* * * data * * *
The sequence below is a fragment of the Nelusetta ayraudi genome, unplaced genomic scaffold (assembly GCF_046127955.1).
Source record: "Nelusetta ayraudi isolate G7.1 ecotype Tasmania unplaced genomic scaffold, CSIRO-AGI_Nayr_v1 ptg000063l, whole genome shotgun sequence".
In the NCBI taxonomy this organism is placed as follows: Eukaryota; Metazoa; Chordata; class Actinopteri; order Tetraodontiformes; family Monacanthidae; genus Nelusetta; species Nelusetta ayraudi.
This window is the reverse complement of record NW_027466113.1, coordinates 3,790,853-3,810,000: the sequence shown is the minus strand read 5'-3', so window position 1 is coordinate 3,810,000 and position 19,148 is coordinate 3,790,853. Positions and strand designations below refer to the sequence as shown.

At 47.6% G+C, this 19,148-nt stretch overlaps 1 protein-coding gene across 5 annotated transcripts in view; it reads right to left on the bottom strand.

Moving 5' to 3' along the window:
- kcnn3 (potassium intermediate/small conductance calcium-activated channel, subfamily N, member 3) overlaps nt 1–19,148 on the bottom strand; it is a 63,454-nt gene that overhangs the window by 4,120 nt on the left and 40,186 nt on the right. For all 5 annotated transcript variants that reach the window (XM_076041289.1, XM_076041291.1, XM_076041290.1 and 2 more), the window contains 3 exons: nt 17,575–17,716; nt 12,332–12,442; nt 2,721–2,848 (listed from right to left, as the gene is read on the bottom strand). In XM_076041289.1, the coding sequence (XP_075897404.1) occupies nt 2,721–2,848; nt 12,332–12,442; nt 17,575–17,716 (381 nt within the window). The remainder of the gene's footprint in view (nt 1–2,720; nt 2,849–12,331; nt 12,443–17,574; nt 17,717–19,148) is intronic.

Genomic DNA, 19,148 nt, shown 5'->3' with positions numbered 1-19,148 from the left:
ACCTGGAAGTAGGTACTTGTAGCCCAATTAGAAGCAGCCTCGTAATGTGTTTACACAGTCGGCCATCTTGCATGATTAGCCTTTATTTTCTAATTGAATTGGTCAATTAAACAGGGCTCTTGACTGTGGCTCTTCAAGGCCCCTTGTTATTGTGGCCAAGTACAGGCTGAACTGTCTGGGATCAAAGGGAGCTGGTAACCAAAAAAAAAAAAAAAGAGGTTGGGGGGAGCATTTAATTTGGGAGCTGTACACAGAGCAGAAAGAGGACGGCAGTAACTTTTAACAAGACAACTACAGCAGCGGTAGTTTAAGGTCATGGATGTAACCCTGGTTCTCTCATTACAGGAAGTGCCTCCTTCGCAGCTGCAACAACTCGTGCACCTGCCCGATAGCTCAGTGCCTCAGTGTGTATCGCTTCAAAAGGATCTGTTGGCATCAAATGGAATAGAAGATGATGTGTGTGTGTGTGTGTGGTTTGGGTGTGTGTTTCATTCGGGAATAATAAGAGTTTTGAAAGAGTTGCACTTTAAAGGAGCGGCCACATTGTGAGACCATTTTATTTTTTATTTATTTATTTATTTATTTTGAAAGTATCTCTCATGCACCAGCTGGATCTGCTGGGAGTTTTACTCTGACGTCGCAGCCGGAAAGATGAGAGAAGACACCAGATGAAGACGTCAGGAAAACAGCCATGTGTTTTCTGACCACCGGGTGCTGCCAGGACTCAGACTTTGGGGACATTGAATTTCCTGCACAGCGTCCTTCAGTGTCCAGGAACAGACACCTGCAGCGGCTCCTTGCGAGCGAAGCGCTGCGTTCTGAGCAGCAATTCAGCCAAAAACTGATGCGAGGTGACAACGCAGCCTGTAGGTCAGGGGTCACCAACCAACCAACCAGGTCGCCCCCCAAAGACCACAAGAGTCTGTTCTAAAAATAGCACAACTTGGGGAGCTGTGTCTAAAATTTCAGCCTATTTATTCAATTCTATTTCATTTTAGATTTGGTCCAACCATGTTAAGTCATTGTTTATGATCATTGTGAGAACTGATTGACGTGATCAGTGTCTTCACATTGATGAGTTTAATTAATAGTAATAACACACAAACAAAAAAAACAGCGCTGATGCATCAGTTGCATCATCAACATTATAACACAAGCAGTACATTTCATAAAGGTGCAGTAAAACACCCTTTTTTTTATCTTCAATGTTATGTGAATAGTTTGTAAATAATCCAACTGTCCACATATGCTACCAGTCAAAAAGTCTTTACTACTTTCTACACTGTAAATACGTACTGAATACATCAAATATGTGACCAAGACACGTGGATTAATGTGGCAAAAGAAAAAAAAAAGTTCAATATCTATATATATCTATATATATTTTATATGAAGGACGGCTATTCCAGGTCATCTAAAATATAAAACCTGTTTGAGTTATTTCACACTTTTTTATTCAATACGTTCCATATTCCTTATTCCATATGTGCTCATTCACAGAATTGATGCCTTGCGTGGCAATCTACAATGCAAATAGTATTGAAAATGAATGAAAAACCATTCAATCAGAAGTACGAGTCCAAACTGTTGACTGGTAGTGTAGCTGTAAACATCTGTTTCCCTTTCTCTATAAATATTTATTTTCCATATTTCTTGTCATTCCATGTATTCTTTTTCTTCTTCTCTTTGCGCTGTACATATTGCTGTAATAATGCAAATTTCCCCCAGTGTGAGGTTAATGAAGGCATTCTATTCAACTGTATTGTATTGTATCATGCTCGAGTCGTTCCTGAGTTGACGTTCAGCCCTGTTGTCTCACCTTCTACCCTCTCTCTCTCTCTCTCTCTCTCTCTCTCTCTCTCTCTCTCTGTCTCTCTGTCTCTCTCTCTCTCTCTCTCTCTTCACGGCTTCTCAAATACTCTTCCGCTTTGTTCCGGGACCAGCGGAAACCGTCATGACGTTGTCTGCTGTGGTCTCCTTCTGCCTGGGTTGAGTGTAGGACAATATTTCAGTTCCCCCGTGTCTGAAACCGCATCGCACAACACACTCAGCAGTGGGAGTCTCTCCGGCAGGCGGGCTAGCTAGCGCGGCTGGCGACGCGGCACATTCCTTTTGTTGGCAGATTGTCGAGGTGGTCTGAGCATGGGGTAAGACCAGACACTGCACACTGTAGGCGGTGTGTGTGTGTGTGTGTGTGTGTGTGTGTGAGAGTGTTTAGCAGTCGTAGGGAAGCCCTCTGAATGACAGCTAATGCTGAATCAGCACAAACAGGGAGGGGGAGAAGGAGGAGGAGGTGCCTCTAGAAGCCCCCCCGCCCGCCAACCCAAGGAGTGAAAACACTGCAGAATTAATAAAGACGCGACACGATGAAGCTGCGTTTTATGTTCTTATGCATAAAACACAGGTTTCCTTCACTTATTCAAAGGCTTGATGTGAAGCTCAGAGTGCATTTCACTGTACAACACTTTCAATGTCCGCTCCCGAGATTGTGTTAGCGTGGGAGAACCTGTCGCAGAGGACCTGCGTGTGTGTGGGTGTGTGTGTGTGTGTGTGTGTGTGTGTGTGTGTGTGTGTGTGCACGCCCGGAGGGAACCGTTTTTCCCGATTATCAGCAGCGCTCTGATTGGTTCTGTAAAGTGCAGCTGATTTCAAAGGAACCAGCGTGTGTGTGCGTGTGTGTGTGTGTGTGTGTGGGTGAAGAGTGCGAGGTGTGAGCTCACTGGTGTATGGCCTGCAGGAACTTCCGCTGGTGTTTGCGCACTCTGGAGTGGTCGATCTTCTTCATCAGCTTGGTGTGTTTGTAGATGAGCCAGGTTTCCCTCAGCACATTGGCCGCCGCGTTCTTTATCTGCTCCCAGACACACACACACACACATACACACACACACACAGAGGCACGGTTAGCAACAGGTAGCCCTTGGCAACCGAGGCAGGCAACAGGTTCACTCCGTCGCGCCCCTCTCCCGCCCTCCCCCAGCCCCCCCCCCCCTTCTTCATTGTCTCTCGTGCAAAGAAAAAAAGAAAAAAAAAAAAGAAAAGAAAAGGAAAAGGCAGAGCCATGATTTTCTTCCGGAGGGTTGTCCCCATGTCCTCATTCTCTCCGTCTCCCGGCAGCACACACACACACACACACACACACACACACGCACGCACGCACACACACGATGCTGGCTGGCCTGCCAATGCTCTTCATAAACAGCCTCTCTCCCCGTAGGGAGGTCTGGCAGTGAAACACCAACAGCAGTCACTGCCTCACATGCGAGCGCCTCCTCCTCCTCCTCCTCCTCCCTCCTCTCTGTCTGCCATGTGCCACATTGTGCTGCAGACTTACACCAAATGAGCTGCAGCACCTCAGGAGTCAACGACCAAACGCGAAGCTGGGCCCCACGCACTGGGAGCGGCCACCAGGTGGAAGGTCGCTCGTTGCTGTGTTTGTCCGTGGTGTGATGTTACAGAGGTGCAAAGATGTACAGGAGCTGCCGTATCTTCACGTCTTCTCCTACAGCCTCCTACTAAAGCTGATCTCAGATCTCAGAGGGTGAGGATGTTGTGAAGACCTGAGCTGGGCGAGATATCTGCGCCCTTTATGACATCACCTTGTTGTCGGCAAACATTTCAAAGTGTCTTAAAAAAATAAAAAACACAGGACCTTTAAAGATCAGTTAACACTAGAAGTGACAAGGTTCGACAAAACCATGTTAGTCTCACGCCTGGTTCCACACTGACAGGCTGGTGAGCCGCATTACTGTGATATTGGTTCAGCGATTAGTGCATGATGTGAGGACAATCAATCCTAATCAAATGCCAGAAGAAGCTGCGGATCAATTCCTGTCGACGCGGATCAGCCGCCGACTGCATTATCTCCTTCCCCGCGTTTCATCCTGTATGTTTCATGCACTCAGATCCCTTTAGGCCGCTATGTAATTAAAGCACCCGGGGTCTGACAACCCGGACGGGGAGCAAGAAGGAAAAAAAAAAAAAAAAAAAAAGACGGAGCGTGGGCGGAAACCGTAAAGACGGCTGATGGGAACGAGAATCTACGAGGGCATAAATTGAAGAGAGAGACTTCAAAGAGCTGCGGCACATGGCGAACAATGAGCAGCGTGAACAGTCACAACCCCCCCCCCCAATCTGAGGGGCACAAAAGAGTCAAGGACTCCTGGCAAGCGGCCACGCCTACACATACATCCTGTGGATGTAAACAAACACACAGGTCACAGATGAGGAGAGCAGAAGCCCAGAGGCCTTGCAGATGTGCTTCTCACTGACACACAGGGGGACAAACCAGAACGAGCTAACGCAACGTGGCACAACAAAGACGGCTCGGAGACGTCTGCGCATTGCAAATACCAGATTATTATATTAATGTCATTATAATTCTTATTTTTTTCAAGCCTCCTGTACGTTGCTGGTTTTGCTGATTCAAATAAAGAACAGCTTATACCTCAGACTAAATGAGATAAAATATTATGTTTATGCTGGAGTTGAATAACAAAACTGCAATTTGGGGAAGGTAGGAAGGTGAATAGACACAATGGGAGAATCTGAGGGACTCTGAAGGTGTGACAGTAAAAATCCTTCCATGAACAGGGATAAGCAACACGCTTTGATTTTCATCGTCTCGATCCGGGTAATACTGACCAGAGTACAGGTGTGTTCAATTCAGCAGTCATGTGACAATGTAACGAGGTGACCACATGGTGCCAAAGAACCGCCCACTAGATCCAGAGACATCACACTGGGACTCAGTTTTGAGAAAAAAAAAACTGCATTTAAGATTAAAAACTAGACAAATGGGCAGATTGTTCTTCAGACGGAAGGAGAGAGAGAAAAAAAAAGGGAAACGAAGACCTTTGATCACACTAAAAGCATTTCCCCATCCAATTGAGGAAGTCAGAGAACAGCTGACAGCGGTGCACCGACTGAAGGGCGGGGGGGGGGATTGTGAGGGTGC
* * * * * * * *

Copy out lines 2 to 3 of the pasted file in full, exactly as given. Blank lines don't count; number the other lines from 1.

Source record: "Nelusetta ayraudi isolate G7.1 ecotype Tasmania unplaced genomic scaffold, CSIRO-AGI_Nayr_v1 ptg000063l, whole genome shotgun sequence".
In the NCBI taxonomy this organism is placed as follows: Eukaryota; Metazoa; Chordata; class Actinopteri; order Tetraodontiformes; family Monacanthidae; genus Nelusetta; species Nelusetta ayraudi.